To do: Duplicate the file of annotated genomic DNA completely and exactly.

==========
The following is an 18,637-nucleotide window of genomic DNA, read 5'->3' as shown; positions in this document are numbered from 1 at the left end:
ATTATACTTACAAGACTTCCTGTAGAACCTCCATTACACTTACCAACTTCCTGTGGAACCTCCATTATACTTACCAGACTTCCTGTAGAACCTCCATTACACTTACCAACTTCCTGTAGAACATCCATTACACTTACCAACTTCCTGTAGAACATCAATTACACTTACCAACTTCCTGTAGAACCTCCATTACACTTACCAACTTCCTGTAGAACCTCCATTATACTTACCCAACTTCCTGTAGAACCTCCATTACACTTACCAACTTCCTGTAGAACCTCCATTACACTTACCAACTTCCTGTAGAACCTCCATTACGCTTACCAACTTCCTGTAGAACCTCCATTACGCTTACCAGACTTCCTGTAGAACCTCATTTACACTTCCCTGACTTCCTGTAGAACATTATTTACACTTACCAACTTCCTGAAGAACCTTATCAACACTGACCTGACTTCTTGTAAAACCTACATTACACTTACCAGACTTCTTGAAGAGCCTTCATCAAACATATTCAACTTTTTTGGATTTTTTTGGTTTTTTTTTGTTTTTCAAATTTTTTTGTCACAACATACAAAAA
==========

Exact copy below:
The following is an 18,637-nucleotide window of genomic DNA, read 5'->3' as shown; positions in this document are numbered from 1 at the left end:
ATTATACTTACAAGACTTCCTGTAGAACCTCCATTACACTTACCAACTTCCTGTGGAACCTCCATTATACTTACCAGACTTCCTGTAGAACCTCCATTACACTTACCAACTTCCTGTAGAACATCCATTACACTTACCAACTTCCTGTAGAACATCAATTACACTTACCAACTTCCTGTAGAACCTCCATTACACTTACCAACTTCCTGTAGAACCTCCATTATACTTACCCAACTTCCTGTAGAACCTCCATTACACTTACCAACTTCCTGTAGAACCTCCATTACACTTACCAACTTCCTGTAGAACCTCCATTACGCTTACCAACTTCCTGTAGAACCTCCATTACGCTTACCAGACTTCCTGTAGAACCTCATTTACACTTCCCTGACTTCCTGTAGAACATTATTTACACTTACCAACTTCCTGAAGAACCTTATCAACACTGACCTGACTTCTTGTAAAACCTACATTACACTTACCAGACTTCTTGAAGAGCCTTCATCAAACATATTCAACTTTTTTGGATTTTTTTGGTTTTTTTTTGTTTTTCAAATTTTTTTGTCACAACATACAAAAA